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What we really need is for people to be healthy and productive for a greater portion of their lifespan. Re-engineering humans Re: ?What if humans were designed to last??1 Except in those areas of the world where food shortages, war and disease are major threats, most people can now expect to live longer than their grandparents did. Those of us fortunate enough to be living in the wealthier parts of

The Scientist Staff
What we really need is for people to be healthy and productive for a greater portion of their lifespan.

Re-engineering humans

Re: ?What if humans were designed to last??1 Except in those areas of the world where food shortages, war and disease are major threats, most people can now expect to live longer than their grandparents did. Those of us fortunate enough to be living in the wealthier parts of the world are doing well in the longevity stakes. We are healthier, fitter, bigger, and stronger, on average than preceding generations. Perhaps we should be concentrating on making this possible for the majority of human beings instead of on making immensely extended life possible for a few.

Marie Cooper
Norwegian Institute for Fisheries & Aquaculture Research
Tromse, Norway
marie.cooper@fiskeriforskning.no

According to the GAO, the overhang of unfunded commitments for the USA exceeds $50 trillion and is increasing...

References

1. S.J. Olshansky, et al. ?What if humans were designed to last?? The Scientist, 21(3):28?35, March 2007. 2. www.gao.gov/financial/fy2006/fy06cgstatement.pdf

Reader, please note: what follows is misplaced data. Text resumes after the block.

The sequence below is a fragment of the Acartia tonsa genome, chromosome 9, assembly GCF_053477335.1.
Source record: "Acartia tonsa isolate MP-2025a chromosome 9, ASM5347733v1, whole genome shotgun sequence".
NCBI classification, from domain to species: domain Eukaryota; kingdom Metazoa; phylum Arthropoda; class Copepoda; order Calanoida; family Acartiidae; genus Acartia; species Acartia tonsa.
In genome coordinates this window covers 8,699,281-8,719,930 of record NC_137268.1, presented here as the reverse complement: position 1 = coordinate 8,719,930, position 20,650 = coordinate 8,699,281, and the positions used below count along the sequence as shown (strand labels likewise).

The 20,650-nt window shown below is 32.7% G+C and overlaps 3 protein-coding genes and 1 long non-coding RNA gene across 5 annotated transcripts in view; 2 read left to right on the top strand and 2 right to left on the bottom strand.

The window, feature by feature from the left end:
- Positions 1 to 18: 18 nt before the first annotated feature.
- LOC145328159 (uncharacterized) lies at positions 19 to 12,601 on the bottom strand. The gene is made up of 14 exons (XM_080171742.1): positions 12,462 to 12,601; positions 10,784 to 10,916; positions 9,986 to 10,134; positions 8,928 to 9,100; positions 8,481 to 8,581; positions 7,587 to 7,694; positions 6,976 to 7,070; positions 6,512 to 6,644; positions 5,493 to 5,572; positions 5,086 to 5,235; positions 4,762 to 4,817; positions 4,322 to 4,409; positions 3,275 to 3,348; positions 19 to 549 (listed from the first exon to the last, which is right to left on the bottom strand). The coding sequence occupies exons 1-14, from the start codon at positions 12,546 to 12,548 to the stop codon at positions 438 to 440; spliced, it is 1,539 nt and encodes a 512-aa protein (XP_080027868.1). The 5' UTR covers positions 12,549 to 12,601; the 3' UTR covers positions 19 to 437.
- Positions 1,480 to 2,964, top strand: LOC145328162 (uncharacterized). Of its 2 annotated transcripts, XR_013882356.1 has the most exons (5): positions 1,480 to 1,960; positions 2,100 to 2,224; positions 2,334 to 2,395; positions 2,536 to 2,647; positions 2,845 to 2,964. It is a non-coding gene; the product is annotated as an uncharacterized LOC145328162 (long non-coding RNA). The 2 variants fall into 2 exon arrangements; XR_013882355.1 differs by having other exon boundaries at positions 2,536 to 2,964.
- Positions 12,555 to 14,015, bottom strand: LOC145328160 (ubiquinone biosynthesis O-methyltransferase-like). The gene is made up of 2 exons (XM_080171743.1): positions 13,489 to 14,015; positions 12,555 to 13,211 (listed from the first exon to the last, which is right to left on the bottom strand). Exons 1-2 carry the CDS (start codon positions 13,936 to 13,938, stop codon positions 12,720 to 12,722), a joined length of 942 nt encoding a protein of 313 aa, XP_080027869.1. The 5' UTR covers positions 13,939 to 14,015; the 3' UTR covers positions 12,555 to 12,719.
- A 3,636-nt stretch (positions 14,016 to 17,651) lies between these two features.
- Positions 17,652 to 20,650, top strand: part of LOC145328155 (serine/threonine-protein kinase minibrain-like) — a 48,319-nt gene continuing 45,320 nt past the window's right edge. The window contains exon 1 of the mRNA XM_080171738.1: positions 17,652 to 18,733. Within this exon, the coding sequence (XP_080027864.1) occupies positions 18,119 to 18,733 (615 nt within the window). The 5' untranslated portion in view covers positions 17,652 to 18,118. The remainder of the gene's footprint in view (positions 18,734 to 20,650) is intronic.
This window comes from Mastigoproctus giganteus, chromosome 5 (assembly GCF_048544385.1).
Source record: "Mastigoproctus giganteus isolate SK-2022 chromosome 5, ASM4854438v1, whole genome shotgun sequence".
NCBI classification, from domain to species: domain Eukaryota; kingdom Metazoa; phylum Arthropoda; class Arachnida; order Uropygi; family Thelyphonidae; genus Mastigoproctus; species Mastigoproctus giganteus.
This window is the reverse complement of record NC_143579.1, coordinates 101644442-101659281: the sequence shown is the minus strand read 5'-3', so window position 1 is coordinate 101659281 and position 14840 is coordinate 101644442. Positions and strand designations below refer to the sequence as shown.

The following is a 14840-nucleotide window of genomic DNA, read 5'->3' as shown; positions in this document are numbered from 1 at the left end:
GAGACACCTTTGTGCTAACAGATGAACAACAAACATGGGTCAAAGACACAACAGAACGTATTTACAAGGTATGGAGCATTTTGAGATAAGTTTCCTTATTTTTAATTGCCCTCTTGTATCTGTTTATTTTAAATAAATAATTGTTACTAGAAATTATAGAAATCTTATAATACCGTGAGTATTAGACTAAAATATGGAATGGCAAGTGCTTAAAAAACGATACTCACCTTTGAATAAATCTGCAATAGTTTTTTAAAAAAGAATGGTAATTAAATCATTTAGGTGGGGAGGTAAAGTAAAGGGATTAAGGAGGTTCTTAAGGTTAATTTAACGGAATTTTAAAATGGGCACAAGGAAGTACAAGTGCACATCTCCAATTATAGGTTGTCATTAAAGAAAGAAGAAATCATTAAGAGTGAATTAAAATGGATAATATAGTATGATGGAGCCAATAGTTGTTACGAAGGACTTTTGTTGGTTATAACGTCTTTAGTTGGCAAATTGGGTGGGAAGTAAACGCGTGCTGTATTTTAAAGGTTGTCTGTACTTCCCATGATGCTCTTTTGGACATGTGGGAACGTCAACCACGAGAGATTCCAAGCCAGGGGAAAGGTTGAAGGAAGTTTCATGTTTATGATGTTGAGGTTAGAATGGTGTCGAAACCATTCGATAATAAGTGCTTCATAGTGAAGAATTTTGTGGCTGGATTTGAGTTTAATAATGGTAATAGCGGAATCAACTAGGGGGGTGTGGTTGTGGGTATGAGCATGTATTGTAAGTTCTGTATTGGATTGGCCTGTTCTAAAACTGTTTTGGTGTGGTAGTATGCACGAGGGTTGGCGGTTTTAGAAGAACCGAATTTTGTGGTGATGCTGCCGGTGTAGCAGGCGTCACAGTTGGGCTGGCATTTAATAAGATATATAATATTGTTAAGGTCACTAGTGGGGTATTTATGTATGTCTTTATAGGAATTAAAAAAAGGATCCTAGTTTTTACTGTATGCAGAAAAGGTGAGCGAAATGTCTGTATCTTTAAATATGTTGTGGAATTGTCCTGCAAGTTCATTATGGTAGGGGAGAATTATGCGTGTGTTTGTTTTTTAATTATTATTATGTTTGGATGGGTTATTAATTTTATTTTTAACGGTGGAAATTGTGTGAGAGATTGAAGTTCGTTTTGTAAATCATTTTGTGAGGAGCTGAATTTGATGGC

Another aging theory

Re: ?New data contradict aging theory.?1 Since a small number of mitochondrial mutations could reduce oxidative radicals that damage DNA and thereby slow aging, and a large number of mutations could decrease cell viability, perhaps aging depends on the degree of mitochondrial impairment.

Henry Chang
National Institutes of Health
changh@nih.gov

1. M.L. Phillips, ?New data contradict aging theory,? The Scientist Daily News, March 5, 2007, www.the-scientist.com/news/display/52925/

Biology?s grand unifying theory?

The primary reason for the criticism that assails Geoffrey West?s treatment of Kleiber?s Law1 is that his treatment of it is extremely incomplete, and is characterized by hyperbolic statements that suggest he has never done the mathematics. He avers that the equation is about the relation between metabolic rate, body mass, and metabolic efficiency, yet I have only seen one treatment of the equation that contained a term for metabolic efficiency.

West et al., in their article in the Proceedings of the National Academy of the Sciences,2 hint that Kleiber?s law might hold the secret to the aging process. Then they make the incredibly naïve claim that a rat and a pigeon of the same mass have equal metabolic rates despite life span potentials that differ by a power of 10. Nothing is said about metabolic efficiency, and how it might differ from bird to mammal. Instead their claim eliminates any attempt to understand aging in terms of this equation.